Apr 25, 2019

Obama seeks to block AIG executives’ bonuses

President Barack Obama said Monday that he will seek “every single legal avenue” to block the payouts of $165 million in executive bonuses by American International Group, the insurance behemoth that taxpayers are spending billions to bail out.

Unleashing his criticism in the White House East Room at an event announcing new help for small businesses hurt by the recession, the president blamed AIG’s financial woes on its executives’ “recklessness and greed,” and asked, “How do they justify this outrage to the taxpayers who are keeping the company afloat?”

AIG is getting about $170 billion in taxpayer assistance and is now about 80 percent taxpayer-owned. Federal officials moved to save it last fall because they thought its failure would take down the global financial system since AIG insured the assets of so many major financial institutions.

Polls show that Obama has begun to face declining public support because of the economic crisis. With his criticism of AIG, he sought to separate himself from the excesses of those receiving taxpayer assistance and stand with taxpayers who are angered by the situation.

Obama’s remarks followed weekend reports about the AIG bonuses. He said that given the taxpayer assistance that AIG is receiving, he would asked Treasury Secretary Timothy Geithner “to use that leverage and pursue every single legal avenue to block these bonuses and make the American taxpayers whole.”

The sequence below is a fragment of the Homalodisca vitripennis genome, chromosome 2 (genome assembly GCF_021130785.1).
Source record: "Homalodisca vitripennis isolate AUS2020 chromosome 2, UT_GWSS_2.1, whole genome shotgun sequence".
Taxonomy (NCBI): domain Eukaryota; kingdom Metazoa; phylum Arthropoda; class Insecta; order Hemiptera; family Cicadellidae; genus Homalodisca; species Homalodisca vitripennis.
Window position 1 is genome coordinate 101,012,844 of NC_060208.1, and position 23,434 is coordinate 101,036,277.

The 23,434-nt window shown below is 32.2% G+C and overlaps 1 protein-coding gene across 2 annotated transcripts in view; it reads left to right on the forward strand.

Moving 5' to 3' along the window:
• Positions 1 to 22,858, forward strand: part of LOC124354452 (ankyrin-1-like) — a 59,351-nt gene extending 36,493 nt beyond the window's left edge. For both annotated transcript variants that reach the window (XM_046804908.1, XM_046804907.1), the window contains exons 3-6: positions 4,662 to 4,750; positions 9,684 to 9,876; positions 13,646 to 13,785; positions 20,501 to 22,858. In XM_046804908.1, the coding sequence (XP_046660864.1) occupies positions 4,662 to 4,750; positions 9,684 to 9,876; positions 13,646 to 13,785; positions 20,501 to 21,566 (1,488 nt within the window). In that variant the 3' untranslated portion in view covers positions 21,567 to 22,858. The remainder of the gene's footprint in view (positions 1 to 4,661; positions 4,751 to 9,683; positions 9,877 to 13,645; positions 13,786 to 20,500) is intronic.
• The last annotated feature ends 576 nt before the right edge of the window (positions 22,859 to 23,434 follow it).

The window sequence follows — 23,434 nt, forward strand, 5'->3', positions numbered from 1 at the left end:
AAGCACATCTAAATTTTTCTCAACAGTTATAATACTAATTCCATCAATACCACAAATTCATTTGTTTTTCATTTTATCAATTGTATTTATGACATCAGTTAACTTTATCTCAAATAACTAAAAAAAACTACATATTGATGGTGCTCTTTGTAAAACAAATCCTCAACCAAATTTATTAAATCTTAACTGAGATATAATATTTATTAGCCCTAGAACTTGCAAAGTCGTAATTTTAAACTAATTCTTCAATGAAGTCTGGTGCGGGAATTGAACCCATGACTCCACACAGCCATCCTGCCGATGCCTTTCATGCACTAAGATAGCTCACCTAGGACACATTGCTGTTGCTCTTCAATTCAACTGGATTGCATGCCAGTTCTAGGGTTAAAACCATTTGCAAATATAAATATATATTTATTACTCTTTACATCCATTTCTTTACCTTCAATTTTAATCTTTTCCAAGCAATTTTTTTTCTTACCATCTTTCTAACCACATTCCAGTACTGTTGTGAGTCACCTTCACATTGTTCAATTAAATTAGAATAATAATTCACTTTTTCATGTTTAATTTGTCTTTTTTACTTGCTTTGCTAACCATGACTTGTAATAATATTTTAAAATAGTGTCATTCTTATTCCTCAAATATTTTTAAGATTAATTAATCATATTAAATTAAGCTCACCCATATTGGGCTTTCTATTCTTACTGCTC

It wasn’t immediately clear what recourse the government has. Obama said that Geithner was “working to resolve this matter” with AIG’s new chief executive, Edward Liddy, who began his job after the contracts were signed that led to the bonuses in question.

“This is not just a matter of dollars and cents, it’s about our fundamental values,” Obama said.

Even before Obama’s remarks, lawmakers of both parties expressed dismay at the bonuses. Senate Minority Leader Mitch McConnell, R-Ky., appearing Sunday on ABC News, called it “an outrage.”

“We all know that contracts are valid in this country, but they need to be looked at. Did they enter into these contracts knowing full well that, as a practical matter, the taxpayers of the United States were going to be reimbursing their employees?”

By Margaret Talev and William Douglas / McClatchy Tribune

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